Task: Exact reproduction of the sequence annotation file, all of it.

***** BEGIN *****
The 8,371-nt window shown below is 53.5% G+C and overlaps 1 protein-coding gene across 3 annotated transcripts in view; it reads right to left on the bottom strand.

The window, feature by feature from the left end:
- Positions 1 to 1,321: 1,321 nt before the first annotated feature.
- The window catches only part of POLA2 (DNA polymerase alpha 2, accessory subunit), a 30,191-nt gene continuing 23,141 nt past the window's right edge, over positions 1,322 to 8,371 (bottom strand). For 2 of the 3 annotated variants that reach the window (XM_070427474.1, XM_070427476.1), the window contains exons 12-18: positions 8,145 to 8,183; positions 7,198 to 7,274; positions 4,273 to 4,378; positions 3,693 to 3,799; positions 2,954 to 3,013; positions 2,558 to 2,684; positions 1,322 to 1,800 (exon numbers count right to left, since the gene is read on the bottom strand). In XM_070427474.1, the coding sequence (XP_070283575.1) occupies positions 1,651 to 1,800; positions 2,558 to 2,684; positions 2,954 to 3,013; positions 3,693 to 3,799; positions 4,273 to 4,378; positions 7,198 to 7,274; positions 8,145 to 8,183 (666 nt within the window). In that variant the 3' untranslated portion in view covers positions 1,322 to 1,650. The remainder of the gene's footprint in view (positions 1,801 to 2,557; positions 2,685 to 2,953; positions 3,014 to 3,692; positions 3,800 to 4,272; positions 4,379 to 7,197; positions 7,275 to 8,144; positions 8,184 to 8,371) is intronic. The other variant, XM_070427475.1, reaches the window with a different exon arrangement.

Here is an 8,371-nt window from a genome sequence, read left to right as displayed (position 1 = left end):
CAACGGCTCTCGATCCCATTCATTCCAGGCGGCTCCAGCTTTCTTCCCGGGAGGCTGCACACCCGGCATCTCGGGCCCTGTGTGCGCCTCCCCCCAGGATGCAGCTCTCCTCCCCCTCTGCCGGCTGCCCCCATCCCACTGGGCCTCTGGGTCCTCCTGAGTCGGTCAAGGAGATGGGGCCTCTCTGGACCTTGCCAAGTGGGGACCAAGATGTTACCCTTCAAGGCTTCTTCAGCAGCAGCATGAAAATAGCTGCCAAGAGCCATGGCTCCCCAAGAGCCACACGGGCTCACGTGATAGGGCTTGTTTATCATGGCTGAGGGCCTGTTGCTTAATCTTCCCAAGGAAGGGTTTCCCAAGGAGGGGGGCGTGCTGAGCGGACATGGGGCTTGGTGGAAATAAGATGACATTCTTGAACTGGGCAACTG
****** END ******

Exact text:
The 8,371-nt window shown below is 53.5% G+C and overlaps 1 protein-coding gene across 3 annotated transcripts in view; it reads right to left on the bottom strand.

The window, feature by feature from the left end:
- Positions 1 to 1,321: 1,321 nt before the first annotated feature.
- The window catches only part of POLA2 (DNA polymerase alpha 2, accessory subunit), a 30,191-nt gene continuing 23,141 nt past the window's right edge, over positions 1,322 to 8,371 (bottom strand). For 2 of the 3 annotated variants that reach the window (XM_070427474.1, XM_070427476.1), the window contains exons 12-18: positions 8,145 to 8,183; positions 7,198 to 7,274; positions 4,273 to 4,378; positions 3,693 to 3,799; positions 2,954 to 3,013; positions 2,558 to 2,684; positions 1,322 to 1,800 (exon numbers count right to left, since the gene is read on the bottom strand). In XM_070427474.1, the coding sequence (XP_070283575.1) occupies positions 1,651 to 1,800; positions 2,558 to 2,684; positions 2,954 to 3,013; positions 3,693 to 3,799; positions 4,273 to 4,378; positions 7,198 to 7,274; positions 8,145 to 8,183 (666 nt within the window). In that variant the 3' untranslated portion in view covers positions 1,322 to 1,650. The remainder of the gene's footprint in view (positions 1,801 to 2,557; positions 2,685 to 2,953; positions 3,014 to 3,692; positions 3,800 to 4,272; positions 4,379 to 7,197; positions 7,275 to 8,144; positions 8,184 to 8,371) is intronic. The other variant, XM_070427475.1, reaches the window with a different exon arrangement.

Here is an 8,371-nt window from a genome sequence, read left to right as displayed (position 1 = left end):
CAACGGCTCTCGATCCCATTCATTCCAGGCGGCTCCAGCTTTCTTCCCGGGAGGCTGCACACCCGGCATCTCGGGCCCTGTGTGCGCCTCCCCCCAGGATGCAGCTCTCCTCCCCCTCTGCCGGCTGCCCCCATCCCACTGGGCCTCTGGGTCCTCCTGAGTCGGTCAAGGAGATGGGGCCTCTCTGGACCTTGCCAAGTGGGGACCAAGATGTTACCCTTCAAGGCTTCTTCAGCAGCAGCATGAAAATAGCTGCCAAGAGCCATGGCTCCCCAAGAGCCACACGGGCTCACGTGATAGGGCTTGTTTATCATGGCTGAGGGCCTGTTGCTTAATCTTCCCAAGGAAGGGTTTCCCAAGGAGGGGGGCGTGCTGAGCGGACATGGGGCTTGGTGGAAATAAGATGACATTCTTGAACTGGGCAACTG